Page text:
The Relationship between Income Inequalities and Economic Growth: New Evidence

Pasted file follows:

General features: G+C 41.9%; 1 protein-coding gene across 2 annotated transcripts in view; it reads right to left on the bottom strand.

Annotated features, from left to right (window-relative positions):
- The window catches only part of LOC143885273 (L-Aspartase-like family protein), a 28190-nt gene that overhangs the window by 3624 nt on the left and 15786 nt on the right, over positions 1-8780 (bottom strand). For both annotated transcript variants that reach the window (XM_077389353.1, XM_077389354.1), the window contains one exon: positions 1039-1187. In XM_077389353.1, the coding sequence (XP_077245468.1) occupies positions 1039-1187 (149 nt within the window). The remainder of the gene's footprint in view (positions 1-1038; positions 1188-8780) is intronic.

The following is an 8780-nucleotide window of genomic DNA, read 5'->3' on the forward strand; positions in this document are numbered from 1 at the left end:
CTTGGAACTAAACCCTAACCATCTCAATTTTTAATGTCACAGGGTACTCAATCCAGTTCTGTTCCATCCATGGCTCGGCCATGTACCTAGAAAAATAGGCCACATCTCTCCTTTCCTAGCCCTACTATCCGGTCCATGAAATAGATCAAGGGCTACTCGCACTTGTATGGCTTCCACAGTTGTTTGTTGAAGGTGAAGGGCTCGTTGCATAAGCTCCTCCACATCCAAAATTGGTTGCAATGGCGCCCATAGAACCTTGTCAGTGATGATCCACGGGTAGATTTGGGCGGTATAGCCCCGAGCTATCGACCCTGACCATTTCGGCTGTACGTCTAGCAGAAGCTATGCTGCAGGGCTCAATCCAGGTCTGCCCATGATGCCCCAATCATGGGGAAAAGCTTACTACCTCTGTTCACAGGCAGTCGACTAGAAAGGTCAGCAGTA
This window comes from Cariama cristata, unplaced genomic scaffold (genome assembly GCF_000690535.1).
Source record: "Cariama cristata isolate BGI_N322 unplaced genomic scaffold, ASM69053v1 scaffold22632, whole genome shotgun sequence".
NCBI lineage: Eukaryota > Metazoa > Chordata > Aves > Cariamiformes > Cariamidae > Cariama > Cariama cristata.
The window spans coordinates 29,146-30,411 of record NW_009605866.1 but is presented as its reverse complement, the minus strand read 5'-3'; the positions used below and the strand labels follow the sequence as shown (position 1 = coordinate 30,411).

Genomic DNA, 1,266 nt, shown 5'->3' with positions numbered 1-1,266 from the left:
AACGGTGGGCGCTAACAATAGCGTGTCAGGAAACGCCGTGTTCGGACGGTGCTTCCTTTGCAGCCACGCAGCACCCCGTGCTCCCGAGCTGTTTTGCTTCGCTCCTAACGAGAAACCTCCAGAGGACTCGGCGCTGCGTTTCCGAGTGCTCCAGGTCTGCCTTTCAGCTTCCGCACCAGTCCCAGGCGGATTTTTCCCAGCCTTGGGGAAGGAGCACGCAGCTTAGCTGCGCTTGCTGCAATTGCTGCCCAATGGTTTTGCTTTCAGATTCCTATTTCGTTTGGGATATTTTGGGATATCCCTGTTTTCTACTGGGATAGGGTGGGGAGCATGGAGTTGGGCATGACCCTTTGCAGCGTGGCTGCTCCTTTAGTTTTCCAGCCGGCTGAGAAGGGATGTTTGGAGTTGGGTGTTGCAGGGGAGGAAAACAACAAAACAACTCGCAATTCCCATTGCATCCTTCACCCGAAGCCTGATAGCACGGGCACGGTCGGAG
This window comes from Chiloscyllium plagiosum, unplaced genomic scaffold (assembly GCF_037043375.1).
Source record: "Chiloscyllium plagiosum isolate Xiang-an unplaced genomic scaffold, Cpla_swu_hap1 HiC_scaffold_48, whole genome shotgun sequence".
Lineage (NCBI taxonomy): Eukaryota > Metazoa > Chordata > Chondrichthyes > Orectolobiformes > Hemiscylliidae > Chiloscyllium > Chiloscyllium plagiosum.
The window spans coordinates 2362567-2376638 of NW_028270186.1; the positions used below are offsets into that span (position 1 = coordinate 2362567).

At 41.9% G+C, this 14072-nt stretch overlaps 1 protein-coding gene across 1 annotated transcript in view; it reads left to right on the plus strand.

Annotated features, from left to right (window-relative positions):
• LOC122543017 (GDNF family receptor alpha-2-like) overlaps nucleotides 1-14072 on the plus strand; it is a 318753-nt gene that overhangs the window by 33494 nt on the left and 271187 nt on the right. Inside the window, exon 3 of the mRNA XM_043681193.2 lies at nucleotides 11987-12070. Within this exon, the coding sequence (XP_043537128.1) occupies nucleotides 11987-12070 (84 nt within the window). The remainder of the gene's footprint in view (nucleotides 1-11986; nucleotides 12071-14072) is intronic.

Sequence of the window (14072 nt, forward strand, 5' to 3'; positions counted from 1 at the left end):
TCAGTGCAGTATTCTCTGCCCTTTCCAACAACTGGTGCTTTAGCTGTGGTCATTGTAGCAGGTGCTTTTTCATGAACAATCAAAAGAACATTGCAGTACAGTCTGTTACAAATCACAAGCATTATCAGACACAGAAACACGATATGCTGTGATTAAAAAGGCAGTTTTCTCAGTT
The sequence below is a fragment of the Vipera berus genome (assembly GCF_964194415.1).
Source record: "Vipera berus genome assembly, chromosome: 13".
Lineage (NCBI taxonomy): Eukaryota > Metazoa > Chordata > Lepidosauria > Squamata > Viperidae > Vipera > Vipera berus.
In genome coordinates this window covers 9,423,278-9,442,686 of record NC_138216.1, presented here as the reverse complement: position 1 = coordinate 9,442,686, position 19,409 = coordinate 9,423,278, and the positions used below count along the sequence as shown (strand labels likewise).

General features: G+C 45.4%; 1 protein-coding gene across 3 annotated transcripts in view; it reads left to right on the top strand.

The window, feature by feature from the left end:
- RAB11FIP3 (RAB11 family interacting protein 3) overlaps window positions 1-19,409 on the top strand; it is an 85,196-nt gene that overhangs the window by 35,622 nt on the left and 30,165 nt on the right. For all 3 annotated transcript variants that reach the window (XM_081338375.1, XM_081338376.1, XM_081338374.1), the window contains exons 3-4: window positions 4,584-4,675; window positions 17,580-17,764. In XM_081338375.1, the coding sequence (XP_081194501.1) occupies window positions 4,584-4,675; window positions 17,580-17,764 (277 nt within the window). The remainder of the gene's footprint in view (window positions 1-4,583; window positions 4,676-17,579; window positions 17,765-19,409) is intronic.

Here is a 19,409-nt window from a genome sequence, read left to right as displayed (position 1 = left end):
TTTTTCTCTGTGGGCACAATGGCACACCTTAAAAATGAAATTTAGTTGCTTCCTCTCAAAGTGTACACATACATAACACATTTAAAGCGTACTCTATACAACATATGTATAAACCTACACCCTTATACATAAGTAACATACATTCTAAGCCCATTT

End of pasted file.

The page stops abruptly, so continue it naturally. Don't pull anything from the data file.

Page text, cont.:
Purpose: The study aims to analyze the relationship between the pace of economic development expressed by the GDP index and the level of income inequalities measured by the Gini coefficient. Design/Methodology/Approach: The research hypothesis assumes that the level of income inequalities influences GDP growth. I hypothesize that this relationship is negative – a lower level of income inequalities favor the economic growth. I use the GDP per capita (per adult) year-to-year index to measure the pace of economic development. GDP index is a dependent variable in all estimated models. The explanatory variables are, GINI index, net national saving, public goods spending, country's dummy variables, year dummy variables. Findings: Using data from 43 countries covering the years 1990-2017, I prove that (1) higher income inequality is related to higher economic growth (but only on the level of the sample); (2) a level of savings affects the economic growth positively; (3) a higher level of spending on public goods affects GDP positively (on the level of the whole sample and in the group of more improve rished countries). Practical Implications The analysis confirms the positive relationship between income inequalities and the pace of economic development, but only at the whole sample level. Higher public spending positively affects economic growth. Savings accumulated by the citizens significantly affect economic growth, as a higher level of savings creates greater investment opportunities. Originality/Value: Inequalities are an inherent part of society and the economy. It is often presumed that if the level of income inequality is too high, it negatively affects the economy by lowering the development pace. Although the previous findings are somewhat mixed, I pose the research hypothesis assuming a low level of income inequality is linked to higher GDP growth.